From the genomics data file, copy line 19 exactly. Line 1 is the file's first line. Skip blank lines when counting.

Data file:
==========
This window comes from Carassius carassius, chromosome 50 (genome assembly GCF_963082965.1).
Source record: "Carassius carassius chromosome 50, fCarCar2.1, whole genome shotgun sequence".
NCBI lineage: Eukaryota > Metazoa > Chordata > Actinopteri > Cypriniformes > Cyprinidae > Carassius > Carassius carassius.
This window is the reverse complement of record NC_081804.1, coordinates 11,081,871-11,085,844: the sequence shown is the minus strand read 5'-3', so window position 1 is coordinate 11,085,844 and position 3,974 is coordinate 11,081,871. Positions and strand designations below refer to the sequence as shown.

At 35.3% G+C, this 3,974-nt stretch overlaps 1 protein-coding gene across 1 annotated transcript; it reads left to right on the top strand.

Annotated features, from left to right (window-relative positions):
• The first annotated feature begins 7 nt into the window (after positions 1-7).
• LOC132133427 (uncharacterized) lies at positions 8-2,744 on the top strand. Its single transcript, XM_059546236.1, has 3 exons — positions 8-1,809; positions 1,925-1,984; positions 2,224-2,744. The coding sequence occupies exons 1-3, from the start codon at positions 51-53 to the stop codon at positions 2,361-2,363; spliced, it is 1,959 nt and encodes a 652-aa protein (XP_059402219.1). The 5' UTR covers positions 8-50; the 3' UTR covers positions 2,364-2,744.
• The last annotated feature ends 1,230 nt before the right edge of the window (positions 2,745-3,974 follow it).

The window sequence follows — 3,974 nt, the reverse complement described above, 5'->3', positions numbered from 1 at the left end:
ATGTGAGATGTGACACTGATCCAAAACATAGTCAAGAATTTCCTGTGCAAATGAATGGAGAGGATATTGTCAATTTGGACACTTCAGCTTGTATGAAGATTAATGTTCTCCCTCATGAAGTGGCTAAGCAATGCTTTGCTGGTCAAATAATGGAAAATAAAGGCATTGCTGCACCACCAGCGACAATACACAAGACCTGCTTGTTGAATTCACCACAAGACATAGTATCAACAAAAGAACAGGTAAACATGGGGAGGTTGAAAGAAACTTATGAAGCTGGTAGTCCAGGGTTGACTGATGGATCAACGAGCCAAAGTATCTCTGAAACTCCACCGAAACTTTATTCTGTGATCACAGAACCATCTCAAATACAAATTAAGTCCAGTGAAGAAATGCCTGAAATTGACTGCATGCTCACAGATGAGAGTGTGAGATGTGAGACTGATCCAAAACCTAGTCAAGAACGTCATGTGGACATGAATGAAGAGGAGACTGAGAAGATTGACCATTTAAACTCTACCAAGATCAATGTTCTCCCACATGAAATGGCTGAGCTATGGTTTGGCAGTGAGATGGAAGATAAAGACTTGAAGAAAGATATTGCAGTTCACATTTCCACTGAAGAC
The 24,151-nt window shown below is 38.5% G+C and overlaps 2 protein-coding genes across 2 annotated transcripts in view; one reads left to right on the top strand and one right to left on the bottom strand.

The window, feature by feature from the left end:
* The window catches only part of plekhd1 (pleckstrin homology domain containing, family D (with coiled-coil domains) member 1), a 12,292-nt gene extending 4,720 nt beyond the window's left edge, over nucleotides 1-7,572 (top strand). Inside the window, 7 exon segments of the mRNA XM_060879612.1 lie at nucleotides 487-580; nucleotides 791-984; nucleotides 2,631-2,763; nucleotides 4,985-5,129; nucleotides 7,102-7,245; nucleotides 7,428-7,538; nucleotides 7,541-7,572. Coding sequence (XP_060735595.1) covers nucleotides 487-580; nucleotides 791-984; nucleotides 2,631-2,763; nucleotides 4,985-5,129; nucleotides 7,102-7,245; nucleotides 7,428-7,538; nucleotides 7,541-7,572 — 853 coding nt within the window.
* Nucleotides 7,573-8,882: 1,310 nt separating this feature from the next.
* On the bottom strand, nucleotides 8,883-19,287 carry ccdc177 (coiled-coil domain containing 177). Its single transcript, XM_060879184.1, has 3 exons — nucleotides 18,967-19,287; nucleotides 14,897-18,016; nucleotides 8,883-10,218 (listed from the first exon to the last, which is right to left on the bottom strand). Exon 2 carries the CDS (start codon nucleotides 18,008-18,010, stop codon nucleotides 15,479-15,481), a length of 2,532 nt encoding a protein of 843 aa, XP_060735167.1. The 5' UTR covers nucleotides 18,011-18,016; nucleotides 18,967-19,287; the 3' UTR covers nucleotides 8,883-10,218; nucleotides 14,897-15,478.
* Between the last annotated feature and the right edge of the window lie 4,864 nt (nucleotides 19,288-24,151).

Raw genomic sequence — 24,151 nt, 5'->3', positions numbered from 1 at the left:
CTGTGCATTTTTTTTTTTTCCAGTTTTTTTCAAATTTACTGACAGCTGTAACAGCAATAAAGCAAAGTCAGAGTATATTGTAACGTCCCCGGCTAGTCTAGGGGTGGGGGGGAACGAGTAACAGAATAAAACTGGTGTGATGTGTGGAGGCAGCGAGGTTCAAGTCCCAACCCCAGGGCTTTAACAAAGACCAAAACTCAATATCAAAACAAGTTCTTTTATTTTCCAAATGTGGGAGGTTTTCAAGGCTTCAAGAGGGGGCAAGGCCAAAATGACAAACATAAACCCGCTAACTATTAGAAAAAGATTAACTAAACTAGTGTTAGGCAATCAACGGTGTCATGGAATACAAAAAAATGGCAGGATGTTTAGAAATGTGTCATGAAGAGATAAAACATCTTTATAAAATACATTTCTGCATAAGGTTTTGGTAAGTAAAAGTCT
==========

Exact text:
CTGTGCATTTTTTTTTTTTCCAGTTTTTTTCAAATTTACTGACAGCTGTAACAGCAATAAAGCAAAGTCAGAGTATATTGTAACGTCCCCGGCTAGTCTAGGGGTGGGGGGGAACGAGTAACAGAATAAAACTGGTGTGATGTGTGGAGGCAGCGAGGTTCAAGTCCCAACCCCAGGGCTTTAACAAAGACCAAAACTCAATATCAAAACAAGTTCTTTTATTTTCCAAATGTGGGAGGTTTTCAAGGCTTCAAGAGGGGGCAAGGCCAAAATGACAAACATAAACCCGCTAACTATTAGAAAAAGATTAACTAAACTAGTGTTAGGCAATCAACGGTGTCATGGAATACAAAAAAATGGCAGGATGTTTAGAAATGTGTCATGAAGAGATAAAACATCTTTATAAAATACATTTCTGCATAAGGTTTTGGTAAGTAAAAGTCT